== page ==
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DENVER - The words you think are private could end up costing you big time.

Today's workplace conversations happen on Facebook, Twitter, and other social media. But with this new world, come new risks.

Joe Lobato says he was fired for a Facebook post.

"It happened to me. I'm pretty sure it's happened to other people out there," Lobato said. "I feel so violated because of what I said on Facebook. I lost my job because of it."

Lobato was on the job and feeling sick.

"It felt like someone was kicking me in my stomach," Lobato said.

He says his supervisor was less than sympathetic.

"He told me I wasn't allowed to leave my machinery again," Lobato said.

Lobato logged onto Facebook and wrote a 9 sentence post complaining about his working conditions on March 23 at 5:09 p.m.

"I got to a point where I put a comment on Facebook that got me fired," Lobato said.

Lobato's coworker reported him to their boss.

His termination form says Lobato was fired for "gross misconduct," posting negative statements about the company on a "public forum."

9NEWS Legal Analyst Scott Robinson says Lobato could sue for his job back, but it will be a difficult case to prove.

"If you want to keep your job, don't be critical of your employer on Facebook. Suing your employer and winning, it doesn't happen very often, and it's going to take a lot of time and money," Robinson said.

The National Labor Relations Board says employees do have the right to talk about work conditions on Facebook, but employers are also allowed to take action against lone workers ranting online.

Tammeron Trujillo with Mountain States Employers Council advises companies to treat negative posts, just like they would if those comments were made in the cafeteria.

"I think social media really limits people's filters. What you say does matter," Trujillo said.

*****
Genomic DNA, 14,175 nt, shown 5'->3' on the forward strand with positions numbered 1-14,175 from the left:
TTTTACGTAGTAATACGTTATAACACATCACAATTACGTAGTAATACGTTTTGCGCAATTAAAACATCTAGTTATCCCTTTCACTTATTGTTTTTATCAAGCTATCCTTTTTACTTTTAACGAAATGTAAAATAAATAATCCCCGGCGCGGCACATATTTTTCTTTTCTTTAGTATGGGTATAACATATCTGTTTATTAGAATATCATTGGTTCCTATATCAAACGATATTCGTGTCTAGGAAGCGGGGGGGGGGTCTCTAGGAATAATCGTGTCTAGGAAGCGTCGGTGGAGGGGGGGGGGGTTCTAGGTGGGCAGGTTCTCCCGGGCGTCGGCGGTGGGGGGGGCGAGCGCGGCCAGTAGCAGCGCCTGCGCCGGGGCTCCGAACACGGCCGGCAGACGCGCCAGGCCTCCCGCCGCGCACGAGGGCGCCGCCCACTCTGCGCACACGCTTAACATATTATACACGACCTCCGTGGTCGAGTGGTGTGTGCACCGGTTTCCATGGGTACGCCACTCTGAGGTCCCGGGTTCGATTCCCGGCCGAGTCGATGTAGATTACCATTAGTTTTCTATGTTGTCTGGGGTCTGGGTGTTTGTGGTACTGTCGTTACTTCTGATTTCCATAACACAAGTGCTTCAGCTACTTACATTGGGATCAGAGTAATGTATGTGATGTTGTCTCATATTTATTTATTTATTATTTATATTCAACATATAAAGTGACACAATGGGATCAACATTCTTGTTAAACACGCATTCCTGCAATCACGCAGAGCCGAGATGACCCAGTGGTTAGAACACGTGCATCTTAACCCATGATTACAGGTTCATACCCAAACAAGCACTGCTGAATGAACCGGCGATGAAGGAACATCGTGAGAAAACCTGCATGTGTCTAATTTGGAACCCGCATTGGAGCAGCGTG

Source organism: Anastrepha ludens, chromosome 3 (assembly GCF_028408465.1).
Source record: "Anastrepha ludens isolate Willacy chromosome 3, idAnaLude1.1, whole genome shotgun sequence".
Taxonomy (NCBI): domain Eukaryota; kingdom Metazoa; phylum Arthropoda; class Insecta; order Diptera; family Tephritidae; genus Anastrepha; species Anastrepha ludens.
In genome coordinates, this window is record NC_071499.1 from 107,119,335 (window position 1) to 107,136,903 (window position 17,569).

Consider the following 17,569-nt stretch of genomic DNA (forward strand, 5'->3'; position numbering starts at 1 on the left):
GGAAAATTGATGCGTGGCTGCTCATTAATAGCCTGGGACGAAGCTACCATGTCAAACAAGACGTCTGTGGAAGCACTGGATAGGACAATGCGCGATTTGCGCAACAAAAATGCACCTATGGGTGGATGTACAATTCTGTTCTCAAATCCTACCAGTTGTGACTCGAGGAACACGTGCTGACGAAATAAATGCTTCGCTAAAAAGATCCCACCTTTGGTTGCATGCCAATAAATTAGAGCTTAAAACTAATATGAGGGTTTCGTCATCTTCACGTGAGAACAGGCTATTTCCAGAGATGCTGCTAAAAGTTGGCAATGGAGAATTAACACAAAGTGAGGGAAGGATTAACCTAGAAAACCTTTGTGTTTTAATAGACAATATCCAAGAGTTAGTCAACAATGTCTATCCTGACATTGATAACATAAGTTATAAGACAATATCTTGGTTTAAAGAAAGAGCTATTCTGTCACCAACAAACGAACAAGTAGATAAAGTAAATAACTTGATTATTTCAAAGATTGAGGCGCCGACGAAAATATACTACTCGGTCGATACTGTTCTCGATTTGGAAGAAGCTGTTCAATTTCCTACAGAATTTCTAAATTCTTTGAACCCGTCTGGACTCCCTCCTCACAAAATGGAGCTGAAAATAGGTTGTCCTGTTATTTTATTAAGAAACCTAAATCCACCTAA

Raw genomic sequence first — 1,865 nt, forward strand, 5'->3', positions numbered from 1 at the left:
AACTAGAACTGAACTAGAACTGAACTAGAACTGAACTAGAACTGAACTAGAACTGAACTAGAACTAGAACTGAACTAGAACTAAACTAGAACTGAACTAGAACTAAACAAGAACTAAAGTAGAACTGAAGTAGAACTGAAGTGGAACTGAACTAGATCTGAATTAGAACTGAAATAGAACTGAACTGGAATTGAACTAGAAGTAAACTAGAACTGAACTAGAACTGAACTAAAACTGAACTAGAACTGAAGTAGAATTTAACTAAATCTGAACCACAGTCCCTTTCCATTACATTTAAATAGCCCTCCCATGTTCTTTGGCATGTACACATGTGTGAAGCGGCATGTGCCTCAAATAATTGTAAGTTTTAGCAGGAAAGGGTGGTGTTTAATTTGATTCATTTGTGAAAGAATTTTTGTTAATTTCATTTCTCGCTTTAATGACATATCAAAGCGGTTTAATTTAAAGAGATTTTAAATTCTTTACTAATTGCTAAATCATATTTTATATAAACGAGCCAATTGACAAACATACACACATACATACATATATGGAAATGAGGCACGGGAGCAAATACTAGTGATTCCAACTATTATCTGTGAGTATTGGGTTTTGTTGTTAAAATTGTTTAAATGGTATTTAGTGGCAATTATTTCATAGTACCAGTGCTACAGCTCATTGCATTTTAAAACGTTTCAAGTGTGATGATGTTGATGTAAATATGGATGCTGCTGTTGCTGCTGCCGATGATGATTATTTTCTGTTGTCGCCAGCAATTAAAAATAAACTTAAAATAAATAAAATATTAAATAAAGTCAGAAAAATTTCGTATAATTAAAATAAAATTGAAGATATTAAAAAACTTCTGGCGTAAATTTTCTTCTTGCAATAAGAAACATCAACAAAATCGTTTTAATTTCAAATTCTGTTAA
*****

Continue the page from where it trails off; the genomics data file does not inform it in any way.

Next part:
9NEWS digital content manager Misty Montano says even if a social media post doesn't get you fired, it could hurt your chances of getting a promotion or another job.

"There is nothing fully private in the internet space. The most common misconception is that employers are not looking," Trujillo said.

Other Coloradoans have paid the price for bad behavior online.

A high school teacher in Aurora was fired for posting on Twitter about having drugs on school grounds.

An executive for an Englewood-based company lost his job, and is facing criminal charges, for anonymous email threats and calls to a state lawmaker.

Lobato says he is about to lose his house and is definitely feeling the pain from that Facebook post.

"What happened to me I just feel is wrong," Lobato said.

With no job and no income, he says ranting online isn't worth it.

"Because you could end up being fired," Lobato said.

Lobato is fighting to get his job back, but it's not looking good.

There was a hearing on Tuesday morning with his former employer, during which Lobato says he was told his firing was justified.

The bottom line, experts say, anything you put on Facebook can potentially be used against you.

Things you can do right now to clean up your profile and prevent problems:

  • Search yourself on Google, Yahoo, and other search engines and see what you find
  • Increase your Facebook security settings and make sure your profile picture is appropriate
  • Check Facebook, Twitter, Flickr, and video sharing sites like YouTube
  • Put up a Google profile. It helps you control what you see right away when your name is searched
  • Delete old tweets and FB posts that may contain questionable content
  • Look at your friends list to make sure they are people you don't mind being associated with
  • Have a trusted friend browse your social media profile
  • If you're a job seeker, create a LinkedIn profile


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